Featured Recipe: Pentoshi Mushrooms in Butter and Garlic
"Even when he fears that he is being led into a trap and that the dish before him may be poisoned, Tyrion cannot help but acknowledge his desire for just a taste of it. The mushrooms before him glistening with butter and smelling of garlic make his mouth water, and it’s nob wonder. Poisoned or not, this savory dish would tempt just about anyone." (A Dance with Dragons, Chapter One)
- 4 large portobello mushrooms with stems
- 6 tablespoons (3/4 stick) unsalted butter, divided
- 4 large white onions, finely chopped
- 10 cloves garlic, finely chopped
- 1 cup arborio rice
- 5 cups vegetable stock or water
- 2 tablespoons grated imported Parmesan cheese, preferably Parmigiano-Reggiano
- Salt and freshly ground pepper to taste
- 1 bunch scallions, finely chopped
- Scented olive oil, such as truffle oil, garlic oil, or herb oil (or very good extra-virgin olive oil)
- Finely chop the stems of the mushrooms. Set the caps aside. In a large saucepan, melt 5 tablespoons of the butter, and sauteÅL the onions and garlic over medium heat until translucent, about 2 minutes. Add the chopped mushroom stems, and saute a minute longer. Season with salt.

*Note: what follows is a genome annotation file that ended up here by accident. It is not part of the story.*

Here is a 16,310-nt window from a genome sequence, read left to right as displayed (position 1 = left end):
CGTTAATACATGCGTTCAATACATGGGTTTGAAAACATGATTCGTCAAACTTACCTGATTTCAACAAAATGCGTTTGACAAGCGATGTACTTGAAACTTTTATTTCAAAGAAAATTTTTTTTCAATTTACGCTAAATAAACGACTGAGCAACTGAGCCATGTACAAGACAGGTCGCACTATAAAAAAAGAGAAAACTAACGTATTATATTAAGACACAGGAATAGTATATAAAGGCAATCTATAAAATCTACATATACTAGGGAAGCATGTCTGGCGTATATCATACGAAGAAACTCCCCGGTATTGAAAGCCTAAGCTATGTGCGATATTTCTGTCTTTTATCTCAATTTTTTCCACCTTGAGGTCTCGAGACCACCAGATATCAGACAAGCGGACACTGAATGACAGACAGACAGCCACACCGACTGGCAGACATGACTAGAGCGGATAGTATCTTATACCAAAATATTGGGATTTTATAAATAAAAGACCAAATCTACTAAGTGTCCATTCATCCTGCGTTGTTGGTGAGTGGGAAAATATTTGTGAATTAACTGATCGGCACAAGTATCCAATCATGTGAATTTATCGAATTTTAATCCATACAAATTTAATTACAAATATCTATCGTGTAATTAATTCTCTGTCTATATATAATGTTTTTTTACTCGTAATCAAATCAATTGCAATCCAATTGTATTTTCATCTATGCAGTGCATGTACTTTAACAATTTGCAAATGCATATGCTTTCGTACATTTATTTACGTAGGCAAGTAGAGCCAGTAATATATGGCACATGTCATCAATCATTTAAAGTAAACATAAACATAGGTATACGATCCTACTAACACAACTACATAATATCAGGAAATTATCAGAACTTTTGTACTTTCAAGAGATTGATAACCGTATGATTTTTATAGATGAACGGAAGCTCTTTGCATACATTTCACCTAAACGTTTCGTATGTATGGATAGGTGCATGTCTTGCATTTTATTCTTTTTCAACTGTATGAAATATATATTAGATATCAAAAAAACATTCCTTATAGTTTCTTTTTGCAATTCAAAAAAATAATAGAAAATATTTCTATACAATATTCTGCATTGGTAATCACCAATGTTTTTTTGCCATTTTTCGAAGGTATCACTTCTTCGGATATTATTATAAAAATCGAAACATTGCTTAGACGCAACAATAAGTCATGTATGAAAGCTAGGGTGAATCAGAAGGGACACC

- Add the rice. Stir well to coat, then add 1 cup of stock and stir until the liquid is mostly absorbed. Add another cup of stock, stirring constantly, and allow the rice to absorb it. Continue adding stock cup by cup, until all liquid is used and rice is tender, but still a little firm to the bite in the middle (about 25 minutes). Stir in remaining 1 tablespoon butter and the cheese, and season to taste with salt and freshly ground black pepper. Set aside.
- Slice the portobello caps paper-thin. Divide risotto into 4 bowls, immediately sprinkle with the shaved portobellos, and garnish with scallions and a drizzle (about 2 teaspoons) of truffle oil (or other flavored oil).
A Word of Wisdom
Need to know your mushrooms? Creminis are just young portobellos; both are nutty, and gourmand favorites. Fluted oyster mushrooms have a more subtle flavor. Any young mushroom can be called a button, but chefs usually reserve the name for the white button variety. White mushrooms are simply button mushrooms with the caps fully opened.
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